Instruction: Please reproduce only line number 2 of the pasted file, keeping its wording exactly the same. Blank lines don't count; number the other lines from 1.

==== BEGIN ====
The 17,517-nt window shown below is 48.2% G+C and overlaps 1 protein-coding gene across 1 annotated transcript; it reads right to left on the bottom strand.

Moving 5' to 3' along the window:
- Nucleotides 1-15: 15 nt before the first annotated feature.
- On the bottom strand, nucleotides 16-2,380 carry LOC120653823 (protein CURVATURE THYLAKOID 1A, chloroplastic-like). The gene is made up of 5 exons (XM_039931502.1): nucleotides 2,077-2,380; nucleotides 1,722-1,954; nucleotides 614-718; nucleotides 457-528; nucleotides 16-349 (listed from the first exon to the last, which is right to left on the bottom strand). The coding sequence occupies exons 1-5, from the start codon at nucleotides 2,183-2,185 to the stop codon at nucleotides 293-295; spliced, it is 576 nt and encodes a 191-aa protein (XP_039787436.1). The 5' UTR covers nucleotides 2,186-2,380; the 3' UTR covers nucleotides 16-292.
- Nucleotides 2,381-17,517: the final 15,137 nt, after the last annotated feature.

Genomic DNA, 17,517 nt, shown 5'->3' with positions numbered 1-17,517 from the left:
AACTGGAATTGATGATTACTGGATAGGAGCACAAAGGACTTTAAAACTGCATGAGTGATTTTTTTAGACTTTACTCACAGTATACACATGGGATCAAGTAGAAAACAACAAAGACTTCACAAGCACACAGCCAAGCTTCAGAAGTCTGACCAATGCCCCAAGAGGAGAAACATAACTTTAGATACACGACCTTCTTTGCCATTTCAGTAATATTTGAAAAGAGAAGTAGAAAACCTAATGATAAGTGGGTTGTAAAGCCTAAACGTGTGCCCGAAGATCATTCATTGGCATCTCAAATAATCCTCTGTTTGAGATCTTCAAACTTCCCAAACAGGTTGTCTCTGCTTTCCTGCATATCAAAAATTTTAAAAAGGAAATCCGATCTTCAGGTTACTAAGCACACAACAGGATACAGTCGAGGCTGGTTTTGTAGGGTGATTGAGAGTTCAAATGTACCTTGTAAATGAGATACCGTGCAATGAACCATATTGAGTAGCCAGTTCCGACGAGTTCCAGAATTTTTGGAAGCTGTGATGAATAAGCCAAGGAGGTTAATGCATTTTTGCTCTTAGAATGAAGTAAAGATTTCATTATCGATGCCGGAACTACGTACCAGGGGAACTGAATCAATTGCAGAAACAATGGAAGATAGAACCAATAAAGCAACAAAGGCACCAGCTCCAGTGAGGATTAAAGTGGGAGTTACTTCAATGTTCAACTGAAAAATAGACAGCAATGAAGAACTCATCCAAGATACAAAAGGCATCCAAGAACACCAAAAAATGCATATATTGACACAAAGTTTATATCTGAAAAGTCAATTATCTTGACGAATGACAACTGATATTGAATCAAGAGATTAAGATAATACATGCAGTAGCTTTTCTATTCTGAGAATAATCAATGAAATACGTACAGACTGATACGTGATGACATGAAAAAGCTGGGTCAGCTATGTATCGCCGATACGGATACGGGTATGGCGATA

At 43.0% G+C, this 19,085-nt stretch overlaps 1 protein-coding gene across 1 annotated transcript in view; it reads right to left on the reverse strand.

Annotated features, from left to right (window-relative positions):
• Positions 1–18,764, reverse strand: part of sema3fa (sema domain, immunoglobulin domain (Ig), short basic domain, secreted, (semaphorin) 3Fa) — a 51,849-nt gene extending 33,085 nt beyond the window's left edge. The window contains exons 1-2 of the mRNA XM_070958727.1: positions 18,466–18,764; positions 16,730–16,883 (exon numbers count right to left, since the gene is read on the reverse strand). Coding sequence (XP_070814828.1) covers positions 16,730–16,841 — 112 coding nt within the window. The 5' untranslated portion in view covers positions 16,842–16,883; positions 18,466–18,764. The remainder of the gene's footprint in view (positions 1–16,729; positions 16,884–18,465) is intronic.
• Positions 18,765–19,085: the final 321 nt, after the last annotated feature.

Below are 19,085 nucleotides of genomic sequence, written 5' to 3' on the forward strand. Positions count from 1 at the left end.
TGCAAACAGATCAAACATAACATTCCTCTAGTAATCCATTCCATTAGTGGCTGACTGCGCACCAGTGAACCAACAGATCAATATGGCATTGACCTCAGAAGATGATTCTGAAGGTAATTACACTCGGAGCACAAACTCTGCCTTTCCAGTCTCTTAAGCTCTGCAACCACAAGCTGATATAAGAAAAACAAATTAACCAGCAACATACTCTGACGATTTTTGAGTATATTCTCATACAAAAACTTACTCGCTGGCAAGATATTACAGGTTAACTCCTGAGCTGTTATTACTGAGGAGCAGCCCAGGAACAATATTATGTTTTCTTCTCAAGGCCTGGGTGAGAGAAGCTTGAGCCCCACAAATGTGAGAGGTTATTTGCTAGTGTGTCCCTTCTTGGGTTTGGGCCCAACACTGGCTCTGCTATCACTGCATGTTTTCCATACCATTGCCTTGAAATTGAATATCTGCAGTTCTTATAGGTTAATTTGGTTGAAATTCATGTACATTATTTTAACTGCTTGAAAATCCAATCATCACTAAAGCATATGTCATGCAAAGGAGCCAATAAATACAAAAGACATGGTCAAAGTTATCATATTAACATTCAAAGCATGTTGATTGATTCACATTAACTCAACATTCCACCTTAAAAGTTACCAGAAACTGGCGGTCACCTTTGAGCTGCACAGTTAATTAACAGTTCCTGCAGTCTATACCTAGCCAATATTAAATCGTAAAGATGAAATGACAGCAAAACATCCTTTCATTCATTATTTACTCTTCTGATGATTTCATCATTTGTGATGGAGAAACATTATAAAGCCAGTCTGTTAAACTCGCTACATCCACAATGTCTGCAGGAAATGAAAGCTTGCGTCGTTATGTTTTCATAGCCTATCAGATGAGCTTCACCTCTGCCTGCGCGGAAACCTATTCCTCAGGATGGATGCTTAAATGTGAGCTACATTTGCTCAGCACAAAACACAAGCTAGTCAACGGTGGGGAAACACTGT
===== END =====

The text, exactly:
Moving 5' to 3' along the window: